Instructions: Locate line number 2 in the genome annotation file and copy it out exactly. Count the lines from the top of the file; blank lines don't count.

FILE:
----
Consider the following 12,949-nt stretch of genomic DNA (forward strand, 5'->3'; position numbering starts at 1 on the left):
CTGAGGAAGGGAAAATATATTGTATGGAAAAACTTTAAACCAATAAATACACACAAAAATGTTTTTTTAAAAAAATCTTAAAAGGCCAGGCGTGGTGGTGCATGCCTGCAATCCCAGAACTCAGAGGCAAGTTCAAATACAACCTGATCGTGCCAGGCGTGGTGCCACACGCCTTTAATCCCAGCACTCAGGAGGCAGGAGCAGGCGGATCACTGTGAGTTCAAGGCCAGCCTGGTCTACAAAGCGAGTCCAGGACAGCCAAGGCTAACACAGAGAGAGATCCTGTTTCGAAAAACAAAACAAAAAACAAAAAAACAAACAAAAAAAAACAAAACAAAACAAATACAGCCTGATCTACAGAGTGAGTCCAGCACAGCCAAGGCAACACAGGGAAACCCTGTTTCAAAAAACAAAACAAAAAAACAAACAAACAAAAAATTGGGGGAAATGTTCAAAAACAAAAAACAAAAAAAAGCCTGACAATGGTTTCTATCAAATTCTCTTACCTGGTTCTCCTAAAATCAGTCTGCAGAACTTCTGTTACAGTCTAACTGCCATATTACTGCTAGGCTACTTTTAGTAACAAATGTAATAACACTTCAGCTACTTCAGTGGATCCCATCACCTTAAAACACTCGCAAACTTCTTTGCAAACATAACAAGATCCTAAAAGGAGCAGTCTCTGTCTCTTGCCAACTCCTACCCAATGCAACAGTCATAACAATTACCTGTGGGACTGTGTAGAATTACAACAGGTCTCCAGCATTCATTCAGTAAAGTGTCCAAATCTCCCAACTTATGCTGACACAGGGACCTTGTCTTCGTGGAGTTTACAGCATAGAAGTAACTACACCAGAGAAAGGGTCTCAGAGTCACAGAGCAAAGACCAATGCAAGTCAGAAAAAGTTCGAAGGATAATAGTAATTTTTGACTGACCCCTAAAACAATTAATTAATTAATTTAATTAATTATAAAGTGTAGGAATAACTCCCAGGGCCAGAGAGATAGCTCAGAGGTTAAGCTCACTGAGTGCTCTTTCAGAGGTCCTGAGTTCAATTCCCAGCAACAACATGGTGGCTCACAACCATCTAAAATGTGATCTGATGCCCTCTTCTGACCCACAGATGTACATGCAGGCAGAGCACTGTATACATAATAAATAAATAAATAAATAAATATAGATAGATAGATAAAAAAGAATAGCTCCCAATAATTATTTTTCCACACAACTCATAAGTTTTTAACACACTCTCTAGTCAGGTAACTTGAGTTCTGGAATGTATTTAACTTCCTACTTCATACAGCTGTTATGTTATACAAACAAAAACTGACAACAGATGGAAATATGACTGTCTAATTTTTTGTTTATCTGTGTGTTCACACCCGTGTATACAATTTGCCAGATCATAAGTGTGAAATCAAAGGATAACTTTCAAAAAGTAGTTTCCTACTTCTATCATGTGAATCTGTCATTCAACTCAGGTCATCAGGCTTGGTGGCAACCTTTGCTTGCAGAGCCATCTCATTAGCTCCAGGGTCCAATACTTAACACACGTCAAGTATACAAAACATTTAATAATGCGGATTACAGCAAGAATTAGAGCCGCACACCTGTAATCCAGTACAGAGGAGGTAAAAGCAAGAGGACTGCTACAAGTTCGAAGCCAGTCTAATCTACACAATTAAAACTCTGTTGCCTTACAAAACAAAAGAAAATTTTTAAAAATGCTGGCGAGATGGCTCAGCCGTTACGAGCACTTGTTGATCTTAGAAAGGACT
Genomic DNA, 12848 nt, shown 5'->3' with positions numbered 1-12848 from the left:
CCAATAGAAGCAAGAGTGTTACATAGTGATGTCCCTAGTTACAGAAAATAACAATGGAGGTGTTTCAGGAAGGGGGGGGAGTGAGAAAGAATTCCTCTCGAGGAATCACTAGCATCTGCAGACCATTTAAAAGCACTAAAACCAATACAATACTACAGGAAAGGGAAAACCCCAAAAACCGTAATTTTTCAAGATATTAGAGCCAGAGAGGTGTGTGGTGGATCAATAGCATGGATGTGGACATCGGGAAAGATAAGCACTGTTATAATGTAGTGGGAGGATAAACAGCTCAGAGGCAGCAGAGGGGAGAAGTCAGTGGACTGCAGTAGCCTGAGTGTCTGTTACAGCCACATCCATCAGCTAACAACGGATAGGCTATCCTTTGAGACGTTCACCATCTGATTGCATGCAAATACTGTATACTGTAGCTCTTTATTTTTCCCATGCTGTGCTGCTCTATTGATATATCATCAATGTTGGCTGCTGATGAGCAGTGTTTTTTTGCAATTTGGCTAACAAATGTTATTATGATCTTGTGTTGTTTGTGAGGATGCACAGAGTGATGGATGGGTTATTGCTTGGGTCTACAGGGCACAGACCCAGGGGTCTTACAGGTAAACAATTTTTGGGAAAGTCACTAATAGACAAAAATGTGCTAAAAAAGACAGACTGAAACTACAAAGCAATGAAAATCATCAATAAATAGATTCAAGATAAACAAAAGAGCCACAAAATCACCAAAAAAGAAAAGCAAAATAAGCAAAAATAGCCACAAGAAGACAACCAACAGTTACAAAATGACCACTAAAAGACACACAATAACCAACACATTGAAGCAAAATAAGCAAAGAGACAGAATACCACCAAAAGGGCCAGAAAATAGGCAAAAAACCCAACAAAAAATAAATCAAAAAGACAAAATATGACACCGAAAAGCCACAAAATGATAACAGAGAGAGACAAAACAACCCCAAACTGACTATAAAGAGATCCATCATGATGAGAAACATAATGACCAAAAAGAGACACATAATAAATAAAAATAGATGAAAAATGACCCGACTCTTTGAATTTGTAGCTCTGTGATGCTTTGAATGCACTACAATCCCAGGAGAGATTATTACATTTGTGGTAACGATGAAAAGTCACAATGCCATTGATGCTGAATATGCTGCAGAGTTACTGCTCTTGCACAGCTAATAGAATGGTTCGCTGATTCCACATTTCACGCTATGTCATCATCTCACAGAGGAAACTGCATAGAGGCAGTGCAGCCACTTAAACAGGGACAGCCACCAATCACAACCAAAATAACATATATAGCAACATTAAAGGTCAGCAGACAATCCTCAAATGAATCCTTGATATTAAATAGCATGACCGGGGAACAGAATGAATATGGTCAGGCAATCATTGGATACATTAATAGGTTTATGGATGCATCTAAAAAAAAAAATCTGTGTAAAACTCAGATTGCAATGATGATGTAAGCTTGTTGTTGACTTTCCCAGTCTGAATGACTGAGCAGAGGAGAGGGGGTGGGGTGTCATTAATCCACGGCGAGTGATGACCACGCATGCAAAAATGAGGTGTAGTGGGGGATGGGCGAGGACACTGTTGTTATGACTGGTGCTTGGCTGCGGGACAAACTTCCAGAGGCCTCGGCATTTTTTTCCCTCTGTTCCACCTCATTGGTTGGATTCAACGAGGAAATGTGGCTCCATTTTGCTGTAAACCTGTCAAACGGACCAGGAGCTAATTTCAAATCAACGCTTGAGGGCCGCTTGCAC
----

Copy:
CTGAGGAAGGGAAAATATATTGTATGGAAAAACTTTAAACCAATAAATACACACAAAAATGTTTTTTTAAAAAAATCTTAAAAGGCCAGGCGTGGTGGTGCATGCCTGCAATCCCAGAACTCAGAGGCAAGTTCAAATACAACCTGATCGTGCCAGGCGTGGTGCCACACGCCTTTAATCCCAGCACTCAGGAGGCAGGAGCAGGCGGATCACTGTGAGTTCAAGGCCAGCCTGGTCTACAAAGCGAGTCCAGGACAGCCAAGGCTAACACAGAGAGAGATCCTGTTTCGAAAAACAAAACAAAAAACAAAAAAACAAACAAAAAAAAACAAAACAAAACAAATACAGCCTGATCTACAGAGTGAGTCCAGCACAGCCAAGGCAACACAGGGAAACCCTGTTTCAAAAAACAAAACAAAAAAACAAACAAACAAAAAATTGGGGGAAATGTTCAAAAACAAAAAACAAAAAAAAGCCTGACAATGGTTTCTATCAAATTCTCTTACCTGGTTCTCCTAAAATCAGTCTGCAGAACTTCTGTTACAGTCTAACTGCCATATTACTGCTAGGCTACTTTTAGTAACAAATGTAATAACACTTCAGCTACTTCAGTGGATCCCATCACCTTAAAACACTCGCAAACTTCTTTGCAAACATAACAAGATCCTAAAAGGAGCAGTCTCTGTCTCTTGCCAACTCCTACCCAATGCAACAGTCATAACAATTACCTGTGGGACTGTGTAGAATTACAACAGGTCTCCAGCATTCATTCAGTAAAGTGTCCAAATCTCCCAACTTATGCTGACACAGGGACCTTGTCTTCGTGGAGTTTACAGCATAGAAGTAACTACACCAGAGAAAGGGTCTCAGAGTCACAGAGCAAAGACCAATGCAAGTCAGAAAAAGTTCGAAGGATAATAGTAATTTTTGACTGACCCCTAAAACAATTAATTAATTAATTTAATTAATTATAAAGTGTAGGAATAACTCCCAGGGCCAGAGAGATAGCTCAGAGGTTAAGCTCACTGAGTGCTCTTTCAGAGGTCCTGAGTTCAATTCCCAGCAACAACATGGTGGCTCACAACCATCTAAAATGTGATCTGATGCCCTCTTCTGACCCACAGATGTACATGCAGGCAGAGCACTGTATACATAATAAATAAATAAATAAATAAATATAGATAGATAGATAAAAAAGAATAGCTCCCAATAATTATTTTTCCACACAACTCATAAGTTTTTAACACACTCTCTAGTCAGGTAACTTGAGTTCTGGAATGTATTTAACTTCCTACTTCATACAGCTGTTATGTTATACAAACAAAAACTGACAACAGATGGAAATATGACTGTCTAATTTTTTGTTTATCTGTGTGTTCACACCCGTGTATACAATTTGCCAGATCATAAGTGTGAAATCAAAGGATAACTTTCAAAAAGTAGTTTCCTACTTCTATCATGTGAATCTGTCATTCAACTCAGGTCATCAGGCTTGGTGGCAACCTTTGCTTGCAGAGCCATCTCATTAGCTCCAGGGTCCAATACTTAACACACGTCAAGTATACAAAACATTTAATAATGCGGATTACAGCAAGAATTAGAGCCGCACACCTGTAATCCAGTACAGAGGAGGTAAAAGCAAGAGGACTGCTACAAGTTCGAAGCCAGTCTAATCTACACAATTAAAACTCTGTTGCCTTACAAAACAAAAGAAAATTTTTAAAAATGCTGGCGAGATGGCTCAGCCGTTACGAGCACTTGTTGATCTTAGAAAGGACT